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Unfortunately, yes. I, too, was surprised to find out that Social Security doesn't recognize POA. I ran into that with the VA and other government agencies as well. You may want to ask the attorney who drew up the POA about options since your dad isn't cognitively able to handle these issues. I've always been baffled by these rules, but that's what they are. Good luck with this. We'd really like to find out how you get around this rule.
Take care,
Carol
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Thanks Carol,
SSA told me I have to get a letter from his hospice doctor saying he is unable to do anything. That is in one town. Then I have to take the POA to the county courthouse with the letter & get it certified. It is in a different town. When all of that is done, I take it all back to SSA, in yet a 3rd town, & then they will appoint me as financial guardian. Full time caregivers have lots of time and energy to jump through hoops. It also means one has to hire someone to sit with the home bound while running around. Since I am the only caregiver locally, it is just ridiculous.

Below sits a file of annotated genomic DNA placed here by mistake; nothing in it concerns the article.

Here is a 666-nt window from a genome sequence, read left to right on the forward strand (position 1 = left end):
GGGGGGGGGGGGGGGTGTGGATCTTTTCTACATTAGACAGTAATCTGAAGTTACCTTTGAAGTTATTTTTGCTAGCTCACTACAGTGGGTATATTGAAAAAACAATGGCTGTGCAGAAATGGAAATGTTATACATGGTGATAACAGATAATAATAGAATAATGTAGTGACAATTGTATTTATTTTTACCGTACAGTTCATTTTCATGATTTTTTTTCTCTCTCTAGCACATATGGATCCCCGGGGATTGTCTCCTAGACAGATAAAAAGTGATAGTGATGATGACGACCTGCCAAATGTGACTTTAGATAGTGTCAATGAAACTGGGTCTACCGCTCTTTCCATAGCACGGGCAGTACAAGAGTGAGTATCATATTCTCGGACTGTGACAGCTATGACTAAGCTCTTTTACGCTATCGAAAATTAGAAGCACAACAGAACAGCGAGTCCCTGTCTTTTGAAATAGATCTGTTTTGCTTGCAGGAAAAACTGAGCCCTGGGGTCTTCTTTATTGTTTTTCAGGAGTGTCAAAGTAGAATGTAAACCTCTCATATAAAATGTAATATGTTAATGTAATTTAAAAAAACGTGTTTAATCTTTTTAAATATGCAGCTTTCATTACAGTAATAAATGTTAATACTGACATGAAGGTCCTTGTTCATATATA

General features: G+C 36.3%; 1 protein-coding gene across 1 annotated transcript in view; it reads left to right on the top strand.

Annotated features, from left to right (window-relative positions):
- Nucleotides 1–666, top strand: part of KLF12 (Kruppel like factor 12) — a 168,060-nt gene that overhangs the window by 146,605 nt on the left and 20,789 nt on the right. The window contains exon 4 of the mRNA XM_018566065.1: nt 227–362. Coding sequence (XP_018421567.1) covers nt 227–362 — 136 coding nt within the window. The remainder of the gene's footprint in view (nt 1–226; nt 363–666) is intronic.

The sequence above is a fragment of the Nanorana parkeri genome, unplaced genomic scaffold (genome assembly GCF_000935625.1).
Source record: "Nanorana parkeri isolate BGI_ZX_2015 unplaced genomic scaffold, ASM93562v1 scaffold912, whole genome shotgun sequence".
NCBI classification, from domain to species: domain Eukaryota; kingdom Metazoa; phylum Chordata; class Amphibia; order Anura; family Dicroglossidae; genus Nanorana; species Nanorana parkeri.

Because of this experience, I am taking my mother & husband, who are also disabled, to SSA the next time I go so they can appoint me their financial guardian before hand.
I think it is time for Congress to act. It is ridiculous to cause people these type of problems.
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Unfortunately, the SSA does not recognize POA in any manner. I had to take my disabled 90+ year old dad to the office and sign a paper making me the payee! Although dad wanted a paper check or a banking account in his name only, they would not allow him to do so. Now, I have the burden of keeping a log of every bill that he owes, travel to doctor visits, food, care, etc., and etc. In my opinion, I think it has something to do with the debt that our country is in. SSA wants to make it as difficult as possible for anyone that is not able to handle their own affairs not to be able to collect the money that they paid into SSA all the years of their lives. I wish everyone going through this luck, because in my opinion, we are only going to see things get worse due to our country being in the worst financial crisis since the Great Depression!